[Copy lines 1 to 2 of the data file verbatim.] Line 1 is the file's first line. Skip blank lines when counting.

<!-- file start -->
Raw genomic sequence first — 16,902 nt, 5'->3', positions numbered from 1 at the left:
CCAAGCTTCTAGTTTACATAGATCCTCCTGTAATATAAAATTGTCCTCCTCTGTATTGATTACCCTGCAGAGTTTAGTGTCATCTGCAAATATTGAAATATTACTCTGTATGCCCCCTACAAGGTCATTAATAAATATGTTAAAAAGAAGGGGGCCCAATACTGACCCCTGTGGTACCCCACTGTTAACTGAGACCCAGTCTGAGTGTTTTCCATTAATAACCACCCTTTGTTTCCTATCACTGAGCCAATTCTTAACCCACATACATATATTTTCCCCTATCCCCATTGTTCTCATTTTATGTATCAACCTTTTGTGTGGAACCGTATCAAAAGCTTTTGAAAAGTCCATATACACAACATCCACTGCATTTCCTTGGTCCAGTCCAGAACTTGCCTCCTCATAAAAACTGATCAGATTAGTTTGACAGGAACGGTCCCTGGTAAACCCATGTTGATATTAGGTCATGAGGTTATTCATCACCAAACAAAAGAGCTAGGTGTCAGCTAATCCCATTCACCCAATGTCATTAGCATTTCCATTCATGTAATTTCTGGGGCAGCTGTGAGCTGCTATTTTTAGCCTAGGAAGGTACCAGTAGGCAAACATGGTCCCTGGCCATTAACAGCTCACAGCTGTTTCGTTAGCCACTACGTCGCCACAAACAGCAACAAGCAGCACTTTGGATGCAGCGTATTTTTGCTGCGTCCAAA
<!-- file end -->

Raw genomic sequence first — 16,902 nt, 5'->3', positions numbered from 1 at the left:
CCAAGCTTCTAGTTTACATAGATCCTCCTGTAATATAAAATTGTCCTCCTCTGTATTGATTACCCTGCAGAGTTTAGTGTCATCTGCAAATATTGAAATATTACTCTGTATGCCCCCTACAAGGTCATTAATAAATATGTTAAAAAGAAGGGGGCCCAATACTGACCCCTGTGGTACCCCACTGTTAACTGAGACCCAGTCTGAGTGTTTTCCATTAATAACCACCCTTTGTTTCCTATCACTGAGCCAATTCTTAACCCACATACATATATTTTCCCCTATCCCCATTGTTCTCATTTTATGTATCAACCTTTTGTGTGGAACCGTATCAAAAGCTTTTGAAAAGTCCATATACACAACATCCACTGCATTTCCTTGGTCCAGTCCAGAACTTGCCTCCTCATAAAAACTGATCAGATTAGTTTGACAGGAACGGTCCCTGGTAAACCCATGTTGATATTAGGTCATGAGGTTATTCATCACCAAACAAAAGAGCTAGGTGTCAGCTAATCCCATTCACCCAATGTCATTAGCATTTCCATTCATGTAATTTCTGGGGCAGCTGTGAGCTGCTATTTTTAGCCTAGGAAGGTACCAGTAGGCAAACATGGTCCCTGGCCATTAACAGCTCACAGCTGTTTCGTTAGCCACTACGTCGCCACAAACAGCAACAAGCAGCACTTTGGATGCAGCGTATTTTTGCTGCGTCCAAA